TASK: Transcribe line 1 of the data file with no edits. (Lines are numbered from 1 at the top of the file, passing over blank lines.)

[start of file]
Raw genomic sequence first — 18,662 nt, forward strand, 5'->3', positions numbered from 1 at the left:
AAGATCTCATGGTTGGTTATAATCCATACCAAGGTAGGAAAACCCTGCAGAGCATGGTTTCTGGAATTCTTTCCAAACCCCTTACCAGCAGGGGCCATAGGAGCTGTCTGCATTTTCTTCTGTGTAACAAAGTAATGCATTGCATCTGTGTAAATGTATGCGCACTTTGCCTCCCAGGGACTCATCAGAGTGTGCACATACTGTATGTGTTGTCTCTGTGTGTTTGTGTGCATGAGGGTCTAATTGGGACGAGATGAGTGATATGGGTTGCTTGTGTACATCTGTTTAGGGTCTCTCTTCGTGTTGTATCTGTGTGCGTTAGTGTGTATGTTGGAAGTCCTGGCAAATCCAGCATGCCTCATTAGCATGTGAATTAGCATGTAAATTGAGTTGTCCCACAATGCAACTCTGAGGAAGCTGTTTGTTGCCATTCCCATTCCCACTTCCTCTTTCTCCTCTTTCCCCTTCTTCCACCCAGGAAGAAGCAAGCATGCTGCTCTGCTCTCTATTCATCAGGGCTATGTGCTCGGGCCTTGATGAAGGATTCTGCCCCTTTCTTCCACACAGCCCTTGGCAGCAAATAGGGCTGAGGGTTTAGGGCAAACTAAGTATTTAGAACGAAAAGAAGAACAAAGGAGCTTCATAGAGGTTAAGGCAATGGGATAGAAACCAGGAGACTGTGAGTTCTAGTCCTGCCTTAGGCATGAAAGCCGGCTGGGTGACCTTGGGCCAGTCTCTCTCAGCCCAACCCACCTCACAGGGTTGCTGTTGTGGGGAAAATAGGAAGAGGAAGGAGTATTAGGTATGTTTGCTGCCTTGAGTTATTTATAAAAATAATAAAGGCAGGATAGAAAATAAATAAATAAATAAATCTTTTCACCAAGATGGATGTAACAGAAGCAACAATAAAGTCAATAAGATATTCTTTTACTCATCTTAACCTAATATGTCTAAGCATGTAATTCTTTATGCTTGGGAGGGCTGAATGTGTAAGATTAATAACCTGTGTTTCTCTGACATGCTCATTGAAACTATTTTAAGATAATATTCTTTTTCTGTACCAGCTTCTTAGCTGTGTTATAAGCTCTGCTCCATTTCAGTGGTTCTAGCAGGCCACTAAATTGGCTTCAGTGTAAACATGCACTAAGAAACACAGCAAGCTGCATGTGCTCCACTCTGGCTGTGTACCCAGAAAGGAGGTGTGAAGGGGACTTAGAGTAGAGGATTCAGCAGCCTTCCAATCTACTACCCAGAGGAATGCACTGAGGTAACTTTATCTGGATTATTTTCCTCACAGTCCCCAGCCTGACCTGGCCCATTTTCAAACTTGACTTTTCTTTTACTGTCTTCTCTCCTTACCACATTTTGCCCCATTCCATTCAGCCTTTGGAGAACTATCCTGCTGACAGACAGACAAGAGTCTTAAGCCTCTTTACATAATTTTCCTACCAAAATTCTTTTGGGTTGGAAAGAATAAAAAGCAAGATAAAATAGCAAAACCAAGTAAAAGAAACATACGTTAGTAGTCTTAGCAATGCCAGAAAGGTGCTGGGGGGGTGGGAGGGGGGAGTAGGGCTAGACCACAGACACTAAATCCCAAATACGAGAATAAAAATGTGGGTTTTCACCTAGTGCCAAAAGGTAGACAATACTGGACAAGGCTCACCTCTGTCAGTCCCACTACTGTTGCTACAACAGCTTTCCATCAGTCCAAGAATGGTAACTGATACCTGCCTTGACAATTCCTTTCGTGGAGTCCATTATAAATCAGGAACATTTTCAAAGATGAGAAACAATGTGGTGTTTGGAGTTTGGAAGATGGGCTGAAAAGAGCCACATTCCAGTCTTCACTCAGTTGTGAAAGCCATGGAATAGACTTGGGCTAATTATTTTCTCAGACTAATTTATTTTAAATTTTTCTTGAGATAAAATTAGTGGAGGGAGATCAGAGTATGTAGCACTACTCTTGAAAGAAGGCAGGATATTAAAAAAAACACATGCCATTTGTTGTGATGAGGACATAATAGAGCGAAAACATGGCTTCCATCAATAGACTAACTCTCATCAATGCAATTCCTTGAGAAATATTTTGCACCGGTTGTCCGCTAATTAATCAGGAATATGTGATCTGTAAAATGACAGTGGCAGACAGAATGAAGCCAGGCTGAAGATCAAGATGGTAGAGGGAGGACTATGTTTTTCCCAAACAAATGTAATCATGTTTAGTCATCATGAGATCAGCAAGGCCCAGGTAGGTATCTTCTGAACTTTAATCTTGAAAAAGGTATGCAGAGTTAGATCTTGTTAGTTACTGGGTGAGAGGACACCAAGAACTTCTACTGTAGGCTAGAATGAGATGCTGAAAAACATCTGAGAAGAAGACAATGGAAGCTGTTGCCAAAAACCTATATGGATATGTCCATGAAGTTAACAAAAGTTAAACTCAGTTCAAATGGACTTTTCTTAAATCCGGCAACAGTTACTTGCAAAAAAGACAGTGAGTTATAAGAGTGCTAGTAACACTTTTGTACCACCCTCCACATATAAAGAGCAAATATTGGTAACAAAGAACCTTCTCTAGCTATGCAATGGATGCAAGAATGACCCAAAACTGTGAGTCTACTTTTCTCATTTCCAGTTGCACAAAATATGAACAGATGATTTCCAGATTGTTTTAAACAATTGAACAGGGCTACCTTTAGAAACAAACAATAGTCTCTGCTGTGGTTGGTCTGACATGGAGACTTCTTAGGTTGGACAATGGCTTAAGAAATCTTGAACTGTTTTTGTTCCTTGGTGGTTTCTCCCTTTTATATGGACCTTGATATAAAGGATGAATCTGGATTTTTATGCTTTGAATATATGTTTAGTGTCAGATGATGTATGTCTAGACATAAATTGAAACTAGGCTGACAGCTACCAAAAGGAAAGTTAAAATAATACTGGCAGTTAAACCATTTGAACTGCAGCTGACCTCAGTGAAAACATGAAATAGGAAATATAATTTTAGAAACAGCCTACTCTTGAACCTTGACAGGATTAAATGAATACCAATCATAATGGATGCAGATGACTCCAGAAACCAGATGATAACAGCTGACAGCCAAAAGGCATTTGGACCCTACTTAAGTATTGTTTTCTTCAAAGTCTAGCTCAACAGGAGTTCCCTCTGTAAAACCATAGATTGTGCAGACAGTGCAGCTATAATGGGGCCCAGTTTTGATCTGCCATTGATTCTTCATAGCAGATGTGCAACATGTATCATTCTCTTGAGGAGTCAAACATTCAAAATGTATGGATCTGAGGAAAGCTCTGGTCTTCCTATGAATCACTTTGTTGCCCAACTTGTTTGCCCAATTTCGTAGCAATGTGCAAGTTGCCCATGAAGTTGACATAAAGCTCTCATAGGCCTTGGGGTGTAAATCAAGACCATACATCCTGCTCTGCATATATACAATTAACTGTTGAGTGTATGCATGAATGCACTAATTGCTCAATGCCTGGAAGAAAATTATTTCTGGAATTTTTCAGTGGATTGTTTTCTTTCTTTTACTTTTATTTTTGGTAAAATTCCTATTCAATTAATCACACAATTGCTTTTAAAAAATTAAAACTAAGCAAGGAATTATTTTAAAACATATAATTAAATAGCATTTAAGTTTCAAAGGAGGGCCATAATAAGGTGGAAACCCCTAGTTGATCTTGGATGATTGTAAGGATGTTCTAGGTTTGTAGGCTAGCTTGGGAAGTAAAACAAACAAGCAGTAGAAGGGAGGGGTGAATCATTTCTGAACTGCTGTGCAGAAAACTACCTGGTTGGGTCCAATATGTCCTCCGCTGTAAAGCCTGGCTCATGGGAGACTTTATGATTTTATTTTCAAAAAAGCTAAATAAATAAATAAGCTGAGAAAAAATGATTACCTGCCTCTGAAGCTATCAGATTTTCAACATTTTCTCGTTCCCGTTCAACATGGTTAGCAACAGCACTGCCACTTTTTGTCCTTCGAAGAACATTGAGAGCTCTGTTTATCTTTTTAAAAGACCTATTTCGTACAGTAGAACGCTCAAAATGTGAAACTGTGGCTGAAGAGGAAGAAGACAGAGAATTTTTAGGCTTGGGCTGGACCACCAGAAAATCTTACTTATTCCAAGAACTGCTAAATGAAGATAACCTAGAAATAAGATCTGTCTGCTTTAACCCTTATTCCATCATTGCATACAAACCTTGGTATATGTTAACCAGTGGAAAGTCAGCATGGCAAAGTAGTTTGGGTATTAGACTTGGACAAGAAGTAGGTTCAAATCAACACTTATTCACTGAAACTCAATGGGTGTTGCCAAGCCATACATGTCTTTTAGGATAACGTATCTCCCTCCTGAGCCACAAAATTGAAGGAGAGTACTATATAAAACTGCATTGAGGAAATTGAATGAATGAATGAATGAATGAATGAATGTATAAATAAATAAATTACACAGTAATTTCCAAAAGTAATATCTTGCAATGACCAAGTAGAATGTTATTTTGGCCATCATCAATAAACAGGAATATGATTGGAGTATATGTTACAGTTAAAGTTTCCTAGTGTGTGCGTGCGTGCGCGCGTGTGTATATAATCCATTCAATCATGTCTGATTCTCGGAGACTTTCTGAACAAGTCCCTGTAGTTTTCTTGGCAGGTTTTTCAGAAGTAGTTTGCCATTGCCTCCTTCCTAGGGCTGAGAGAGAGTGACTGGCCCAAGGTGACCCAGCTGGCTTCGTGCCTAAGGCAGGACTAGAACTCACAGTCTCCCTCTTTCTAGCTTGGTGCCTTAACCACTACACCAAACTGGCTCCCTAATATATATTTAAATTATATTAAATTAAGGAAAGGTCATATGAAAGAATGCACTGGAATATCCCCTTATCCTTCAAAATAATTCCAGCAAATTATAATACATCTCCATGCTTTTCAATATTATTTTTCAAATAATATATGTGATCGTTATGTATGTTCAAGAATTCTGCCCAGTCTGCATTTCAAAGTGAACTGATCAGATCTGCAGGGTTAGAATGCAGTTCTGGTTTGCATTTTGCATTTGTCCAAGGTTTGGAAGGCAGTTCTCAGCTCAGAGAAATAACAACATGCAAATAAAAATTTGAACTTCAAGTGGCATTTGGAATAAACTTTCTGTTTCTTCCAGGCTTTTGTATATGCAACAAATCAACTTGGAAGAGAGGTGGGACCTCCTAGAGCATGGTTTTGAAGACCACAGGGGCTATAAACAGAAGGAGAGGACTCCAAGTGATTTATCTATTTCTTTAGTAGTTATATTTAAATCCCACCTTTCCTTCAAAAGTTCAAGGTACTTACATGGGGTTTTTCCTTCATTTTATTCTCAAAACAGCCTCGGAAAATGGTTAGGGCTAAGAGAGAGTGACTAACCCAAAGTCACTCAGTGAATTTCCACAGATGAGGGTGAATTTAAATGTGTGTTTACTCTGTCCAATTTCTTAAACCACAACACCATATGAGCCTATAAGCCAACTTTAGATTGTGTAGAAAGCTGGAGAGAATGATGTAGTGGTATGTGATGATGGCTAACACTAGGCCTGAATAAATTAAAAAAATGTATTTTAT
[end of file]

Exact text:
Raw genomic sequence first — 18,662 nt, forward strand, 5'->3', positions numbered from 1 at the left: